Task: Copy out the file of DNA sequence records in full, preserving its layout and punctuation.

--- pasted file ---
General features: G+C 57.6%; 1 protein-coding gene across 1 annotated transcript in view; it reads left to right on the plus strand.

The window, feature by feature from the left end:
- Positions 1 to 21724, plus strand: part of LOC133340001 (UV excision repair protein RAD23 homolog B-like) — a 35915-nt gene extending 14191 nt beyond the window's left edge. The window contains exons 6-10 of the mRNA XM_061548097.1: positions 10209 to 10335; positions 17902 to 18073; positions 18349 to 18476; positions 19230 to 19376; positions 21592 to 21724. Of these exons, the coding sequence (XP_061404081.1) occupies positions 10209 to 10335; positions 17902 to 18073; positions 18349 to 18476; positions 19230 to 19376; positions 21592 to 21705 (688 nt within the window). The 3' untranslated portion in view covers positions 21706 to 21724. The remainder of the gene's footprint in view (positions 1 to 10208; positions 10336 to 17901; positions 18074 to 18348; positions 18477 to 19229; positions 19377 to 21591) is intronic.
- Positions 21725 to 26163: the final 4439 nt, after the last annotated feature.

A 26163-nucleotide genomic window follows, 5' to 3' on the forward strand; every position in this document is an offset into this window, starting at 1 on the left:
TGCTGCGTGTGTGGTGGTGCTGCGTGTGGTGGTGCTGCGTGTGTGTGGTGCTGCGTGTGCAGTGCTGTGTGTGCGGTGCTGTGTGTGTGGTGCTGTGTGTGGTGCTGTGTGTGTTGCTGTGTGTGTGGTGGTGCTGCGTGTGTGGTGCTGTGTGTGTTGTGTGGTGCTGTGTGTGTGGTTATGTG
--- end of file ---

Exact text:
General features: G+C 57.6%; 1 protein-coding gene across 1 annotated transcript in view; it reads left to right on the plus strand.

The window, feature by feature from the left end:
- Positions 1 to 21724, plus strand: part of LOC133340001 (UV excision repair protein RAD23 homolog B-like) — a 35915-nt gene extending 14191 nt beyond the window's left edge. The window contains exons 6-10 of the mRNA XM_061548097.1: positions 10209 to 10335; positions 17902 to 18073; positions 18349 to 18476; positions 19230 to 19376; positions 21592 to 21724. Of these exons, the coding sequence (XP_061404081.1) occupies positions 10209 to 10335; positions 17902 to 18073; positions 18349 to 18476; positions 19230 to 19376; positions 21592 to 21705 (688 nt within the window). The 3' untranslated portion in view covers positions 21706 to 21724. The remainder of the gene's footprint in view (positions 1 to 10208; positions 10336 to 17901; positions 18074 to 18348; positions 18477 to 19229; positions 19377 to 21591) is intronic.
- Positions 21725 to 26163: the final 4439 nt, after the last annotated feature.

A 26163-nucleotide genomic window follows, 5' to 3' on the forward strand; every position in this document is an offset into this window, starting at 1 on the left:
TGCTGCGTGTGTGGTGGTGCTGCGTGTGGTGGTGCTGCGTGTGTGTGGTGCTGCGTGTGCAGTGCTGTGTGTGCGGTGCTGTGTGTGTGGTGCTGTGTGTGGTGCTGTGTGTGTTGCTGTGTGTGTGGTGGTGCTGCGTGTGTGGTGCTGTGTGTGTTGTGTGGTGCTGTGTGTGTGGTTATGTG